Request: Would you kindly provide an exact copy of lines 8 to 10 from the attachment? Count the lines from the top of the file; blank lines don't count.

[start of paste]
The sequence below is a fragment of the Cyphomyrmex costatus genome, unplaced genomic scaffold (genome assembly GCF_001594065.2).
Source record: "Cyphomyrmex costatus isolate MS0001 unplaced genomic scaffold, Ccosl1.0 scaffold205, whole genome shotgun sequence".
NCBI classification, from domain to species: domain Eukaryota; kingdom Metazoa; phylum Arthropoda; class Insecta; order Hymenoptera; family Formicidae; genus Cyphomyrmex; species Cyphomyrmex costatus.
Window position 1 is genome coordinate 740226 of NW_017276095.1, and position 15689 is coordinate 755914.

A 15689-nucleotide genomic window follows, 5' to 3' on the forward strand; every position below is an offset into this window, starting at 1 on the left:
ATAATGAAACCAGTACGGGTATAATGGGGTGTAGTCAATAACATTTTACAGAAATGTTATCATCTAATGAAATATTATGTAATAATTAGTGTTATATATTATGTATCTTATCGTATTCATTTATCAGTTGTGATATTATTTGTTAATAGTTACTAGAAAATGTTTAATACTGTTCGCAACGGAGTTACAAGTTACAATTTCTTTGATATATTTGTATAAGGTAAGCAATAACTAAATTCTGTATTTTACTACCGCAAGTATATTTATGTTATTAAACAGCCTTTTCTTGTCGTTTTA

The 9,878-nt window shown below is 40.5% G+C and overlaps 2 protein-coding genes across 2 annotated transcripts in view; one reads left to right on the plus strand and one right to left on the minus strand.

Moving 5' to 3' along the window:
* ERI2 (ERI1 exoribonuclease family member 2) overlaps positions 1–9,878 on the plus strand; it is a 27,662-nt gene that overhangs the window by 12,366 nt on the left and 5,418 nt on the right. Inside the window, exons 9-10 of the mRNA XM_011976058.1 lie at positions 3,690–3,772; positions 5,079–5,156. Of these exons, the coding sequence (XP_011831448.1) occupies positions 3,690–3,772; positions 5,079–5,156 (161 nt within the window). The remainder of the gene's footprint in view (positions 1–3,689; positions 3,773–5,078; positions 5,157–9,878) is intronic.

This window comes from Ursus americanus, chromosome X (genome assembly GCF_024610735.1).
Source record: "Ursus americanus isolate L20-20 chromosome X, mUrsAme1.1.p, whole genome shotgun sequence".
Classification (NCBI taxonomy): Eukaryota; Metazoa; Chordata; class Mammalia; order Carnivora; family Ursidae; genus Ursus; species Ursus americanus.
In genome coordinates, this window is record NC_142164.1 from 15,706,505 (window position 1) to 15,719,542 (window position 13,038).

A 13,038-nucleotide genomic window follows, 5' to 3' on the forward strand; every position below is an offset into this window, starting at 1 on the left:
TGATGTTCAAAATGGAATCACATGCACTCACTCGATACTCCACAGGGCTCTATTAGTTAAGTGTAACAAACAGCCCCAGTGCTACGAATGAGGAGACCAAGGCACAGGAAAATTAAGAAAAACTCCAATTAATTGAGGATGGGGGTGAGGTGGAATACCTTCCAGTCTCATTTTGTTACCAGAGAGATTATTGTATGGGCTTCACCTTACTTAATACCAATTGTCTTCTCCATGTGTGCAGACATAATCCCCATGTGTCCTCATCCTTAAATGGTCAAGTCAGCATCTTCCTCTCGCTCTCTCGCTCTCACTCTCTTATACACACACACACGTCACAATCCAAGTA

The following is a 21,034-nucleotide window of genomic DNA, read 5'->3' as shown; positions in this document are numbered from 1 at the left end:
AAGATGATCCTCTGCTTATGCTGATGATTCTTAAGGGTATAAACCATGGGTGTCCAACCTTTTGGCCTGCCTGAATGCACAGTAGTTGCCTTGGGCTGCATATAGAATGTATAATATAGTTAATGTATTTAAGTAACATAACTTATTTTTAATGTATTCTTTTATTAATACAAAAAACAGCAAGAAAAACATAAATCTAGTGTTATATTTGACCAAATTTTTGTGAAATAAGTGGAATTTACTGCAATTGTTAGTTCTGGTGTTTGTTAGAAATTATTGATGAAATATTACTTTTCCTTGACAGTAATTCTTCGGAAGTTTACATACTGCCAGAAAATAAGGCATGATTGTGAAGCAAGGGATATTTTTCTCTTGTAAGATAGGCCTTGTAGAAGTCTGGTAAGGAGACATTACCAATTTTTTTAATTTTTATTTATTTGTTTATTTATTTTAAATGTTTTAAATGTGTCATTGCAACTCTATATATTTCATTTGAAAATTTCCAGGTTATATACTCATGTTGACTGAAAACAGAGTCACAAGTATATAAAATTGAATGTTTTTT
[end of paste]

Moving 5' to 3' along the window:
* ERI2 (ERI1 exoribonuclease family member 2) overlaps positions 1–9,878 on the plus strand; it is a 27,662-nt gene that overhangs the window by 12,366 nt on the left and 5,418 nt on the right. Inside the window, exons 9-10 of the mRNA XM_011976058.1 lie at positions 3,690–3,772; positions 5,079–5,156. Of these exons, the coding sequence (XP_011831448.1) occupies positions 3,690–3,772; positions 5,079–5,156 (161 nt within the window). The remainder of the gene's footprint in view (positions 1–3,689; positions 3,773–5,078; positions 5,157–9,878) is intronic.

This window comes from Ursus americanus, chromosome X (genome assembly GCF_024610735.1).